News feature

Paper authorship goes hyper

A single field is behind the rise of thousand-author papers.

The team operating the ATLAS detector at CERN, Switzerland, authored a 5,000 author paper in 2016. Credit: ATLAS Experiment (c) 2007 CERN

Paper authorship goes hyper

A single field is behind the rise of thousand-author papers

30 January 2018

Smriti Mallapaty

ATLAS Experiment (c) 2007 CERN

The team operating the ATLAS detector at CERN, Switzerland, authored a 5,000 author paper in 2016.

Over the past five years, the number of papers in the Nature Index with more than a thousand authors has surged from zero to a hundred. As big science gets even bigger, its scale is increasingly reflected in author lists on scientific papers. More and more experiments are relying on the work of as many people as there were nights for Sheherezade to spin her many tales.

But large-scale projects leading to multi-author papers have created a new challenge for publishing: who is left to peer review a paper when just about all the experts in a given field are among its authors?

And the trend of quadruple-digit author lists shows no sign of abating, says Barry Barish, who won the Nobel Prize in Physics in 2017 for his contribution to the observation of gravitational waves by the Laser Interferometer Gravitational-Wave Observatory (LIGO). The discovery, and subsequent detections, have been published in several thousand-author papers. "The advent of 'open data' and the long operations of existing facilities has prompted better documentation," for example in the form of publications, he says. “So, expect a significant upward trend in the number of such 1,000 author articles.”

The majority of papers with thousand-plus authors are produced in the physical sciences. The average number of authors on a physical sciences paper more than quadrupled from 9 in 2012 to 39 between 2016. By contrast, a typical chemistry and earth and environmental sciences paper in 2016 had 8 contributors.

One subject in particular is responsible for the rise in populous papers. Analysis by Vincent Larivière at the University of Montreal of publication records in the Web of Science database between 1980 and 2016 revealed that among more than 140 specialized areas of research, nuclear and particle physics was the only one in which the average number of authors to a paper rose far above the rest.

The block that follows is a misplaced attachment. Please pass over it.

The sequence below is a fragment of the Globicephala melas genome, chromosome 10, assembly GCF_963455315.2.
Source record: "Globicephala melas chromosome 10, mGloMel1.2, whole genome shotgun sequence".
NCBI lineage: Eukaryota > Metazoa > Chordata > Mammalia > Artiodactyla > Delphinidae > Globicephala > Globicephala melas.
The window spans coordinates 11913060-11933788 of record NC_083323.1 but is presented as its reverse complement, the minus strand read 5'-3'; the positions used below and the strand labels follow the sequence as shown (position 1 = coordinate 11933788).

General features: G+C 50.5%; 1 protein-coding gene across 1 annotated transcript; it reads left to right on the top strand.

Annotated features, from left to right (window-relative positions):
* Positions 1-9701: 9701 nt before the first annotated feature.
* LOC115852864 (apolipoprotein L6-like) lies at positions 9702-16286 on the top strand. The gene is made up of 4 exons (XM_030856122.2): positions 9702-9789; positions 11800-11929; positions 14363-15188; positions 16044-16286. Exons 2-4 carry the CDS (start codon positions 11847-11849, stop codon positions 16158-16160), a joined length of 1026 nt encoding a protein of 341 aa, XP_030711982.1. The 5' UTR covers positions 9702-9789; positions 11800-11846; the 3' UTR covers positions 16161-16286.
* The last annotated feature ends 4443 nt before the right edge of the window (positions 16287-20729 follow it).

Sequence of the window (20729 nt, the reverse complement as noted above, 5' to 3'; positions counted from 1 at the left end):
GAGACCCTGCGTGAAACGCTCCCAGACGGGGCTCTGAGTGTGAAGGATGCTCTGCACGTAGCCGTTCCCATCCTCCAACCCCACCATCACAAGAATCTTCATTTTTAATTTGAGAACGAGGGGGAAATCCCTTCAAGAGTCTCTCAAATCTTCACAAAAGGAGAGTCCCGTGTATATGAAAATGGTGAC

The distinct way particle physicists attribute authorship is significant, says Larivière. Every member involved in a project is typically included in a standard author list, and listed alphabetically in publications. By contrast, in the medical sciences, papers typically only identify the responsible principal investigator and postdoctorate researchers that made substantial contributions to the work.

Paper authorship gives researchers credit, as well as accountability. A 2011 paper by the OPERA collaboration estimated that neutrinos travel faster than the speed of light, which turned out to be incorrect. The entire collaboration took responsibility for finding the technical problem, and the coordinator and spokesperson resigned, explains Barish. It offered "a good test case" of how accountability can be managed by so many heads.

The more urgent concern for Barish is related to recognition, rather than responsibility. Being named as one of a thousand authors of a paper, makes it difficult for young researchers to garner esteem for their scientific contribution, and "less able to make an impact on their own."

Larivière says peer review practices need to be reviewed to take account of so-called hyperauthorship. "The rules governing conflicts of interest because of authorship were made for fields that have no hyperauthorship practices," he says.

Data analysis by Willem Sijp.